Crypto News Headlines (21-Oct-2022)

Crypto custodian Prime Trust agreed to return roughly $17 million in tokens to crypto lender Celsius Network in a bankruptcy court hearing on Thursday.

Celsius had sued Prime Trust in August, alleging that Prime Trust had improperly withheld the tokens when the two terminated their contract in June 2021. The assets, made up of 398 BTC, 196,268 CEL tokens, 3,740 ETH and 2.2 million USDC valued at roughly $17 million, were tied to Celsius’ yield product customers in Washington State and New York. Prime Trust held $119 million of Celsius’ assets at the time the contract was ended.

JPMorgan Chase & Co. has hired a new head of digital assets regulatory policy who previously worked at the bankrupt crypto firm Celsius Network, Bloomberg reported Wednesday, noting that a JPMorgan spokeswoman has confirmed the story.

Aaron Iovine joined JPMorgan Chase this week as executive director for digital assets regulatory policy, the publication conveyed, adding that the new role was recently created. Iovine will work with JPMorgan’s regulatory affairs group. His Linkedin profile states:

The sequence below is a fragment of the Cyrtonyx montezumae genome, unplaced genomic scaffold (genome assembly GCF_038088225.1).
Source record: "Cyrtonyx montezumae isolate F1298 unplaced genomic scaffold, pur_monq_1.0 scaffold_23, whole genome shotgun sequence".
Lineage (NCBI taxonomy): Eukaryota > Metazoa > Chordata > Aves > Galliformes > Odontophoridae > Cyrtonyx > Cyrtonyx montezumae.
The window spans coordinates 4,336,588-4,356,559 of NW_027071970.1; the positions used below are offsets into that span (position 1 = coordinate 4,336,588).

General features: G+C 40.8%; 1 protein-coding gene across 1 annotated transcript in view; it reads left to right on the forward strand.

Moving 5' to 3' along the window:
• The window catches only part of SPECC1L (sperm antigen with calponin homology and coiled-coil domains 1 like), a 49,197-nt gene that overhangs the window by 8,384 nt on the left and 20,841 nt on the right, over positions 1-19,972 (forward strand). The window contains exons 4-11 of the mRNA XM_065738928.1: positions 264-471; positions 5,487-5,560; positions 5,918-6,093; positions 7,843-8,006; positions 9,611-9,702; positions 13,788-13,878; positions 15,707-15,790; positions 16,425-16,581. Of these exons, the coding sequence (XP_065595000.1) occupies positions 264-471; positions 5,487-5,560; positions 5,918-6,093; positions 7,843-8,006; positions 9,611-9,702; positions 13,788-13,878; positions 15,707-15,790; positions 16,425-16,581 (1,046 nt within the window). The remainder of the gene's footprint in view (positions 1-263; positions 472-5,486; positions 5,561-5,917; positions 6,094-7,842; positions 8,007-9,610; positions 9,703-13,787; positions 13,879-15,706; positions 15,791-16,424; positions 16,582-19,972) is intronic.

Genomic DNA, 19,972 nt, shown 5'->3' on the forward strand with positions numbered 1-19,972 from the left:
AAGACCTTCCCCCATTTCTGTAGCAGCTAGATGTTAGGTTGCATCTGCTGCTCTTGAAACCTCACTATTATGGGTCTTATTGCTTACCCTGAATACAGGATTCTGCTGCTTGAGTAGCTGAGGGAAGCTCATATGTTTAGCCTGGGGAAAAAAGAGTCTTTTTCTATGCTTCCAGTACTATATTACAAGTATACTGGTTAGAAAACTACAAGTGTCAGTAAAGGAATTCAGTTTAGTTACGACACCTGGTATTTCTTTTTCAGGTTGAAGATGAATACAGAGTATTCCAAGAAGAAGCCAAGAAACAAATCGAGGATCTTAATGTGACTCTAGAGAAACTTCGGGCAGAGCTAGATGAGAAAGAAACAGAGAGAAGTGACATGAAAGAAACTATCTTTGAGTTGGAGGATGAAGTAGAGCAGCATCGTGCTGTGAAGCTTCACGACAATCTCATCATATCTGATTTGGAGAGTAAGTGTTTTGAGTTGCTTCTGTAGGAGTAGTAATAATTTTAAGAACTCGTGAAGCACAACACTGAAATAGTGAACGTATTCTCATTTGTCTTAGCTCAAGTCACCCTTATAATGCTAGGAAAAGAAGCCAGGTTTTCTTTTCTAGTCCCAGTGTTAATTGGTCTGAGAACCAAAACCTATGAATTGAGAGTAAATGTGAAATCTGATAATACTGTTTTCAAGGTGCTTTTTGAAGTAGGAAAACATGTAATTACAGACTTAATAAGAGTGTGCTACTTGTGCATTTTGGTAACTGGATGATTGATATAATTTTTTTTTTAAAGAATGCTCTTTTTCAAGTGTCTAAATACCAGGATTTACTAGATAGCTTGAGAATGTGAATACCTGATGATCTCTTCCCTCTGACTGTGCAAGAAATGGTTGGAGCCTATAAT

I have experience working with digital asset companies, fintechs, payments companies, and legacy financial institutions.

Turkish authorities have seized $40 million in cryptocurrency as part of an investigation into an illegal gambling ring

Gambling in Turkey is highly regulated. Casinos were banned in 1998 in the country and online betting, with the exception of one state-owned service, has been banned since 2006.

According to reporting by The Daily Sabah, the authorities also issued detention orders for 46 suspects on allegations the individuals took part in facilitating illegal betting operations in eight provinces.